Discharge Instructions for Heart Attack

Discharge Instructions for Heart Attack

You have had a heart attack (acute myocardial infarction). A heart attack occurs when a vessel that sends blood to your heart suddenly becomes blocked. Follow these guidelines for home care and lifestyle changes.

Home care

  • Take your medicines exactly as directed. Don't skip doses.
  • Remember that recovery after a heart attack takes time. Plan to rest for at least 4 to 8 weeks while you recover. Then return to normal activity when your doctor says it's OK.
  • Ask your doctor about joining a heart rehabilitation program.
  • Tell your doctor if you are feeling depressed. Feelings of sadness are common after a heart attack. But it is important to speak to someone if you are feeling overwhelmed by these feelings.
  • If you are having chest pain, call 911 for an ambulance. Do not drive yourself to the hospital.
  • Ask your family members to learn CPR.
  • Learn to take your own blood pressure and pulse. Keep a record of your results. Ask your doctor when you should seek emergency medical attention. He or she will tell you which blood pressure reading is dangerous.

Lifestyle changes

Your heart attack might have been caused by cardiovascular disease. Your healthcare provider will work with you to make changes to your lifestyle. This will help the heart disease from getting worse.


Your healthcare provider will tell you what changes you need to make to your diet. You may need to see a registered dietitian for help with these diet changes. These changes may include:

  • Cutting back on the amount of fat and cholesterol in your diet
  • Cutting back on the amount of sodium (salt) in your food, especially if you have high blood pressure
  • Eating more fresh vegetables and fruits
  • Eating lean proteins such as fish, poultry, and legumes (beans and peas), and eating less red meat and processed meats
  • Using low-fat dairy products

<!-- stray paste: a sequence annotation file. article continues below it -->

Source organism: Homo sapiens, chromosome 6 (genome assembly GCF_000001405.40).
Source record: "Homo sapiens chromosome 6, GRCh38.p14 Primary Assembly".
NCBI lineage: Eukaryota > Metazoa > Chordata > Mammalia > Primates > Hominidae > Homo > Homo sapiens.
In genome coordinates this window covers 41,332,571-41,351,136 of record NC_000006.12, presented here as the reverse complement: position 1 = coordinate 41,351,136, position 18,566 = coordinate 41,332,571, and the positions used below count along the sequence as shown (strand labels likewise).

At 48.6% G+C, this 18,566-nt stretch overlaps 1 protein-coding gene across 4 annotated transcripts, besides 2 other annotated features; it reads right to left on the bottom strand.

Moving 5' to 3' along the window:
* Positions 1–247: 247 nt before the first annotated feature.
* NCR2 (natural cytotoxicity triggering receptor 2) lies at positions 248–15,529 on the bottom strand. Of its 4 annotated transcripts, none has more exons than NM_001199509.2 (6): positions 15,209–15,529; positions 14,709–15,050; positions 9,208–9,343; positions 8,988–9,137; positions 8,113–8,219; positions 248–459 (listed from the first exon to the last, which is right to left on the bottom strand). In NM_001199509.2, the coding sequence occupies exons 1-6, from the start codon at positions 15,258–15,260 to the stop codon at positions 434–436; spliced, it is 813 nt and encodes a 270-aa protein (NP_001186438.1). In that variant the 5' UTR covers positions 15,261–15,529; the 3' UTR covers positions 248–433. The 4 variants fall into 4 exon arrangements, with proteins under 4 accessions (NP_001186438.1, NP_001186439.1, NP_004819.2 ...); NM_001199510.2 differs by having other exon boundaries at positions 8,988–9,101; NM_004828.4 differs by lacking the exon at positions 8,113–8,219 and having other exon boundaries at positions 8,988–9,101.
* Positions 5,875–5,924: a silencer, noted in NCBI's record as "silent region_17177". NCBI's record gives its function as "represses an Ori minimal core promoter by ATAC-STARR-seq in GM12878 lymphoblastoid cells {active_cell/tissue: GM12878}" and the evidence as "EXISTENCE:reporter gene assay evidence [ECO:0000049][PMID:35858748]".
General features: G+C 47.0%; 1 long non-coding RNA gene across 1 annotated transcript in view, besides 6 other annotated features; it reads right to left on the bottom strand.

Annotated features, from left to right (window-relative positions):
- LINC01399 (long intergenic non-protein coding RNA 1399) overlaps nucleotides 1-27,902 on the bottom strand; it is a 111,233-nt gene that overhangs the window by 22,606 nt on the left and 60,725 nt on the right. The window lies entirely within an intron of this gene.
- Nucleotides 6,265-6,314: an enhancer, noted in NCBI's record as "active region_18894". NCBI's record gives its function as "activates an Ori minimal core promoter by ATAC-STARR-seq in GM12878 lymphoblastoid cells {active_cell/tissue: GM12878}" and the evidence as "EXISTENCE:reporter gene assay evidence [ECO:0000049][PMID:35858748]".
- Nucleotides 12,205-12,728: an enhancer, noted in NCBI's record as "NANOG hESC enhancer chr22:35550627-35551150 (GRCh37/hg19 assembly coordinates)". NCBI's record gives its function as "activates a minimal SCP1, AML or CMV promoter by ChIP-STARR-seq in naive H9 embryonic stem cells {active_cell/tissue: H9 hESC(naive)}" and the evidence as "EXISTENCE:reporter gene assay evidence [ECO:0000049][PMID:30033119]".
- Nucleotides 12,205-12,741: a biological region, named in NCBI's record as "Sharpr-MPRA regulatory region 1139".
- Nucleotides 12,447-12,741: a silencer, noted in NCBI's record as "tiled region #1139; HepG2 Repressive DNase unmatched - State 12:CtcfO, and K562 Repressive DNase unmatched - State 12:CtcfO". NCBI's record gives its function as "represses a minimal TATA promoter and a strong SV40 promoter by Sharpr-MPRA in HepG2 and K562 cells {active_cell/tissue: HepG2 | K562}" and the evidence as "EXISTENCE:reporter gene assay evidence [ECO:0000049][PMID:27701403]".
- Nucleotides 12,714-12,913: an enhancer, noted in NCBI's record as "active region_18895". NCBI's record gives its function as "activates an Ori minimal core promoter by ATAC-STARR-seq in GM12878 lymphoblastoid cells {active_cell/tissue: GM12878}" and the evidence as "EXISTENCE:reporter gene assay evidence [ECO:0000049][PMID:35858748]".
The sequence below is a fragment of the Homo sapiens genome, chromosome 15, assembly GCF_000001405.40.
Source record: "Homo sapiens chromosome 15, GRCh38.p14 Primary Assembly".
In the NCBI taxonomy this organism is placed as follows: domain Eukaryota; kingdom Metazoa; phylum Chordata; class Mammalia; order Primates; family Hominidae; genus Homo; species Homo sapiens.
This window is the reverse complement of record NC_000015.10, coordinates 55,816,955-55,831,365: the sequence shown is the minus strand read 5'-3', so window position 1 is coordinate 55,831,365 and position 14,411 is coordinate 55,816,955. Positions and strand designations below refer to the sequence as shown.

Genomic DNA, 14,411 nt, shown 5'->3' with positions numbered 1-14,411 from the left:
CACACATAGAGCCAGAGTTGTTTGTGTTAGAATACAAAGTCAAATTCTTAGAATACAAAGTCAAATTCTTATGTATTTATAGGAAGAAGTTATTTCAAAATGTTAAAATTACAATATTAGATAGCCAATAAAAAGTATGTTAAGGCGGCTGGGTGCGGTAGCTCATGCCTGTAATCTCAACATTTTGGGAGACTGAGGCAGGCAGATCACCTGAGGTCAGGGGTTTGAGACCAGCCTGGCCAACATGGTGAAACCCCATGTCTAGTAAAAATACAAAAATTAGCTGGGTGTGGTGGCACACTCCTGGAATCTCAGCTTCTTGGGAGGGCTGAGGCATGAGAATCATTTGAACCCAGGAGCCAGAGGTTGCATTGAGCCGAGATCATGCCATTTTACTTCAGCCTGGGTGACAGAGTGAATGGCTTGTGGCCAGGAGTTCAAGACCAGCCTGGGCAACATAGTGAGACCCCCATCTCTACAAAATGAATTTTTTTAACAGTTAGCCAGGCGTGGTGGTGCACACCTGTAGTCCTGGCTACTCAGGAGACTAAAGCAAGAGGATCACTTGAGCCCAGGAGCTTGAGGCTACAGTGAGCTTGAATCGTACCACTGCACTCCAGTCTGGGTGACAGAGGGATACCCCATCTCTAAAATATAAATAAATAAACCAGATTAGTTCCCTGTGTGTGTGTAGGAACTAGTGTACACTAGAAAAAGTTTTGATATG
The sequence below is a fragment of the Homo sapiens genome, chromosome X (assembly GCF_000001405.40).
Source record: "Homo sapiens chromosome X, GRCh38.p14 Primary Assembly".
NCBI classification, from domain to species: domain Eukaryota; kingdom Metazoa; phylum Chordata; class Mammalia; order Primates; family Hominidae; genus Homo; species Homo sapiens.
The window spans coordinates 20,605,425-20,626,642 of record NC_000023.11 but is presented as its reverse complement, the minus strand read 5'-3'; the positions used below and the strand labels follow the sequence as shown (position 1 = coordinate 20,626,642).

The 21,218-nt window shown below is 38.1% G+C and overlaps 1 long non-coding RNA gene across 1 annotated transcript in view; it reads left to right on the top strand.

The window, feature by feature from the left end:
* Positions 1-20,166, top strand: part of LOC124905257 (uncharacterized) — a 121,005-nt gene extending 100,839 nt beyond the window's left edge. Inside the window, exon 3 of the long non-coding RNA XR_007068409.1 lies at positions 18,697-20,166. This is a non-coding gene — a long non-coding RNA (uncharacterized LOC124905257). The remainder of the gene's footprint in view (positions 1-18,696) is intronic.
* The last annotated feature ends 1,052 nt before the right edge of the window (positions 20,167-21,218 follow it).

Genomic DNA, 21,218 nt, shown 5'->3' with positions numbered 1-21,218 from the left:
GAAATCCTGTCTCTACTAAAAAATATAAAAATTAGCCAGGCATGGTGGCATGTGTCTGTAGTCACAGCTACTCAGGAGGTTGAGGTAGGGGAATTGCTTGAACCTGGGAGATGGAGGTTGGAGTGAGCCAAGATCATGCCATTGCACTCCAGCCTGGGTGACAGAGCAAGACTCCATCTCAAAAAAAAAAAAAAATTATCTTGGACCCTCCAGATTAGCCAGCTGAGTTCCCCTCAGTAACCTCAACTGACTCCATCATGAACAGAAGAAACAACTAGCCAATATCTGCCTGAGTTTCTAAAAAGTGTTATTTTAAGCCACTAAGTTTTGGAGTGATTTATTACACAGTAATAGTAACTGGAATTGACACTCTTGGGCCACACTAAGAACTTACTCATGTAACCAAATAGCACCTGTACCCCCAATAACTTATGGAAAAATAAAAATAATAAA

• Using vegetable and nut oils in limited amounts
  • Limiting how many sweets and processed foods such as chips, cookies, and baked goods that you eat


Your healthcare provider may tell you to get more exercise if you haven't been physically active. Depending on your case, your provider may recommend that you get moderate to vigorous physical activity for at least 40 minutes each day, and for at least 3 to 4 days each week. A few examples of moderate to vigorous activity include:

  • Walking at a brisk pace, about 3 to 4 miles per hour
  • Jogging or running
  • Swimming or water aerobics
  • Hiking
  • Dancing
  • Martial arts
  • Tennis
  • Riding a bicycle or stationary bike
  • Dancing

Other changes

Your healthcare provider may also recommend that you:

  • Lose weight. If you are overweight or obese, your provider will work with you to lose extra pounds. Making diet changes and getting more exercise can help.
  • Stop smoking. Sign up for a stop-smoking program to make it more likely for you to quit for good.
  • Learn to manage stress. Stress management techniques to help you deal with stress in your home and work life.


Make a follow-up appointment as directed by our staff.

When to seek medical advice

Call 911 right away if you have:

  • Chest pain that is not relieved by medicine.
  • Shortness of breath.

Otherwise, call your doctor immediately if you have:

  • Lightheadedness, dizziness, or fainting.
  • Feeling of irregular heartbeat or fast pulse.